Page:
Hey there, Jen Pastiloff here. I’m the founder of The Manifest-Station! Welcome to the newest installment- The Converse-Station: A place where writers interview writers. (Thanks to author Elissa Wald for coming up with that name.) I am so excited by the idea of this series, I can hardly stand it. The readership on the site is so high that I figured it was time for something like this. Today’s interview is between two incredible writers: Laura Bogart and Antonia Crane. Enjoy!
Laura Bogart: I first discovered Antonia Crane’s writing on The Rumpus, where she established a regular presence as an interviewer and essayist. Her work is unparalleled in its sensitivity to the power and nuance of language in conveying the richness of human experience—other people’s and her own. She’s unflinching on the page: Her love and her pain appear in equal measure, and often intertwined. Her passion, and, most importantly, her compassion, inspired me in my own writing; as I re-read her essays about survival and grace, I felt as if she was somehow right beside me, whispering encouragements with a sweet and knowing tone.
When I was finally fortunate enough to meet Antonia, and to connect with her as a writer and a friend, I found that she was as generous and as beautiful in person as she is on the page. That generosity and beauty is in full bloom in her new memoir, Spent. Cheryl Strayed, writing as Dear Sugar, once described her first novel as a second heart pulsing in her chest—and there is no doubt that Spent is Antonia’s second heart. It’s dynamic and raw, thrumming with blood and ticking with electricity. Spent follows Antonia from a girlhood defined by curiosity about the world beyond her small town, and into that world beyond: a world of sex and drugs and rock n’ roll—and also friendship, sisterhood, rebellion and, above all, love. No matter where Antonia’s life takes her, the love of her life is her mother, and that love transcends everything, even death. Spent is ultimately the story of that love.
Laura Bogart: One of the things I love the most about your book is the final chapter, which announces, without apology, that your book won’t be ending the way that the other stripper and hooker memoirs that disappoint you always end: “neat, tidy, heteronormative, and buttoned up. They end all Pretty Woman and diamond-ringed and Pottery Barned, with the damaged girl who finally found Mister Perfect.” Since your book deliberately bucks the Disney Princess “redemptive arc” that these books hew to, what would you say the main narrative – and emotional – arc of your book really is? Did you always know what it would be, or did it emerge through the writing process? Once you found it, what choices did you make in your writing to help give it life on the page?
Antonia Crane: When I wrote it, I didn’t consider narrative arc at all. After a lot of feedback, it became clear that I needed to inject one. I did not know what the book would be. It began as fiction but then I abandoned fiction and wrote about the fact that my mom had died after a battle with cancer and this brutalized my heart. I could not get rid of it, so I kept writing about it—especially what happened to her strong body. I also kept writing about sex work as a way to learn how to go on, survive and live and love again without my mom. That was the emotional arc of my book. Separating those two things: her cancer and my survival, was like trying to separate a river. She went septic. So did my narrative. I could not have written another type of ending because this was the ending that I had available to me: One that insisted that I bear the weight of survival without my mom and no one was going to save me from that specific pain. No one was going to carry the weight for me or rehabilitate me and that is no goddamn fairy tale.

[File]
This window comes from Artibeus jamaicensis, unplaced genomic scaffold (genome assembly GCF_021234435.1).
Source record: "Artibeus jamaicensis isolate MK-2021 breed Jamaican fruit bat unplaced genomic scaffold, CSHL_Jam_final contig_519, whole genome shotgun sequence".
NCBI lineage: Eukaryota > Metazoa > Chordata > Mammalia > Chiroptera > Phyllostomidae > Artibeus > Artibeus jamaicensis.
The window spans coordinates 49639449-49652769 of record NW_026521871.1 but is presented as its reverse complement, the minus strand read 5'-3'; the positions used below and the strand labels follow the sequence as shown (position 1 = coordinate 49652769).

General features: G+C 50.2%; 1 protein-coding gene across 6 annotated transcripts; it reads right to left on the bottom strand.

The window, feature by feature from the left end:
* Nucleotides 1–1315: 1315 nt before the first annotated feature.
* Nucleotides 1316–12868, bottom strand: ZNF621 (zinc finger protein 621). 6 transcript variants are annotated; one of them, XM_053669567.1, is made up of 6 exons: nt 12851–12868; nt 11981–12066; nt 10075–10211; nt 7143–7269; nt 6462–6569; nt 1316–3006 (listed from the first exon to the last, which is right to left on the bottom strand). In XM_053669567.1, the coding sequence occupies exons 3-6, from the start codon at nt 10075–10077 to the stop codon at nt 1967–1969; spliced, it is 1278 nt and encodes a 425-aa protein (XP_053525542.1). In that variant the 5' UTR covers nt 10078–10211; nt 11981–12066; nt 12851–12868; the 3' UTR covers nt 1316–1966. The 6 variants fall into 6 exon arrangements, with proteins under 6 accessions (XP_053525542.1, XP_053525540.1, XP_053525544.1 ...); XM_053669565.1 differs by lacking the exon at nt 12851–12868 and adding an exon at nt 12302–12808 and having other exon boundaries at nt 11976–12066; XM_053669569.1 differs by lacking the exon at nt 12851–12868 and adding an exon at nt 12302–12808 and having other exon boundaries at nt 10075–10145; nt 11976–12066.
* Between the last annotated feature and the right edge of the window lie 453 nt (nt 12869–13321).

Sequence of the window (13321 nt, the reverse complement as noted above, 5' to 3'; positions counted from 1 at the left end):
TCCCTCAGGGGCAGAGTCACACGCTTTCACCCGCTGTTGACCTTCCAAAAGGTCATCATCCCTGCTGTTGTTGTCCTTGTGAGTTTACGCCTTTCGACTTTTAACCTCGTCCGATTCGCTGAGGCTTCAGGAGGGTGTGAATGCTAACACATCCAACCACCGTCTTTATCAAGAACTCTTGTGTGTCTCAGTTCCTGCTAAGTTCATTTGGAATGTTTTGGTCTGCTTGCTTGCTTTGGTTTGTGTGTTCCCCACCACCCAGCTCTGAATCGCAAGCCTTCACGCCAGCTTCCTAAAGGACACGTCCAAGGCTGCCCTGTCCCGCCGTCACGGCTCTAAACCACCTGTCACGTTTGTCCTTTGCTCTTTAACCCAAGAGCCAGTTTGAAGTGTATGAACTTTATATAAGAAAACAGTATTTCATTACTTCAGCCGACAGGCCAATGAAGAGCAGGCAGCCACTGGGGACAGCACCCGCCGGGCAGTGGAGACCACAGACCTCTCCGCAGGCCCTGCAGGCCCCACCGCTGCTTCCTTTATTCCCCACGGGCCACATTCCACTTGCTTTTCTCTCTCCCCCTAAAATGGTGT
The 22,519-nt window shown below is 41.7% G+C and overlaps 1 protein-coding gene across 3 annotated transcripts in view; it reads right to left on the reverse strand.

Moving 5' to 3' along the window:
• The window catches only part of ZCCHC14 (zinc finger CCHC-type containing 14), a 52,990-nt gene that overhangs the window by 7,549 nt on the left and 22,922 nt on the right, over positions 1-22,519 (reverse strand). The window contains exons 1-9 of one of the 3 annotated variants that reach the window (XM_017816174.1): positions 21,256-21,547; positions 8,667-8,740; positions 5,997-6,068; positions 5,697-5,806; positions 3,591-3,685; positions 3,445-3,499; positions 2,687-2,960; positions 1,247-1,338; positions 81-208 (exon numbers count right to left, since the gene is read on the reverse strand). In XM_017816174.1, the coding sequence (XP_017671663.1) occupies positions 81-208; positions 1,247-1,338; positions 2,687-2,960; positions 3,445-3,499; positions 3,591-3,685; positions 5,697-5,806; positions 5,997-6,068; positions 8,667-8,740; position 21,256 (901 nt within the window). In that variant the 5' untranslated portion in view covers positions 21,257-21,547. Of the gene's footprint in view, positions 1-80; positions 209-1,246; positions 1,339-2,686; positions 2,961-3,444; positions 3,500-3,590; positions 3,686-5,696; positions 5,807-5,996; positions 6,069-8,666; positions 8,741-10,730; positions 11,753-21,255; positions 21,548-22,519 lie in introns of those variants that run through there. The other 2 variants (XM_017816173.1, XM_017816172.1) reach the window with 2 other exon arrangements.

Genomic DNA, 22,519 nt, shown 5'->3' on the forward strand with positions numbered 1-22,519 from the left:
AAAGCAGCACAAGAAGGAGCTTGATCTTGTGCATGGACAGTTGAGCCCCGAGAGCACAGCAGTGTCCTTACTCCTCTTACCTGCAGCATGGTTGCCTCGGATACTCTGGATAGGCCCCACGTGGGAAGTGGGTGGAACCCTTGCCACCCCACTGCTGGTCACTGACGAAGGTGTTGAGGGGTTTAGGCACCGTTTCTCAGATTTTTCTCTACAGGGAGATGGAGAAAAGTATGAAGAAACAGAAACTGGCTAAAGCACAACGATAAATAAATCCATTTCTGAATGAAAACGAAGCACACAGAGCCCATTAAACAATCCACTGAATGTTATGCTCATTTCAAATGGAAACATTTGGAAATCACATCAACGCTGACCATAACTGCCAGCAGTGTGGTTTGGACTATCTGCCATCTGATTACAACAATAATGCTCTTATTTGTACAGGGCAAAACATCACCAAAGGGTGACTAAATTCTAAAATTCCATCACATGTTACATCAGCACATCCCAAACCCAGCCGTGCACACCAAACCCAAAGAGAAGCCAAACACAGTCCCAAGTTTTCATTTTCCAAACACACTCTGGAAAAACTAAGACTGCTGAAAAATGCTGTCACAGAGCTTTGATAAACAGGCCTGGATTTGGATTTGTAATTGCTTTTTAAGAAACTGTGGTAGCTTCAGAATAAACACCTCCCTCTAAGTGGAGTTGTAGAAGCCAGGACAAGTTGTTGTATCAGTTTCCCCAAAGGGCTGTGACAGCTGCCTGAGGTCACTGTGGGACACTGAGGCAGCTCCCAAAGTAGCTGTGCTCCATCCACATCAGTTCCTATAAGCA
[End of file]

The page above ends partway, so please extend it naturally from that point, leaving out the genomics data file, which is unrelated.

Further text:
LB: You’ve already written such a wealth of material in terms of personal essays, interviews, and your Rumpus column. It seems to me that essays, interviews, and pieces for columns have a sort of natural structure, whereas a great sprawling, tentacled beast like a book doesn’t have that natural structure in place. When approaching a larger work like a memoir, how did you determine the structure? Did you have a few core moments you knew you’d have to write toward? Or did you just let rip and see where the connective tissues were?
AG: “Great sprawling, tentacled beast” is a great, accurate description of what it’s like to sculpt work into any kind of cohesive book. I cut huge parts of my life out of the book in order to be of service to the arc. I didn’t want to derail and distract the reader. For instance, I lived in Bombay, India when I was fifteen as part of an international exchanged program and that’s possibly the singular event that shaped my identity, but it made no sense for the book. Also, many of my love relationships read as anecdotal encounters so I had to nix those. I needed to have a couple of real love stories with a beginning, middle and end, so I kept Ian, Adam and Beata, but the most intense love story was the love between my mom and I. Also, I toyed with time because I needed to let go of absolute accuracy in order to allow the reader to step to the rocks to the next place. Time and memory are murky places and in order to be of maximum service to the emotional truth, I moved some things around.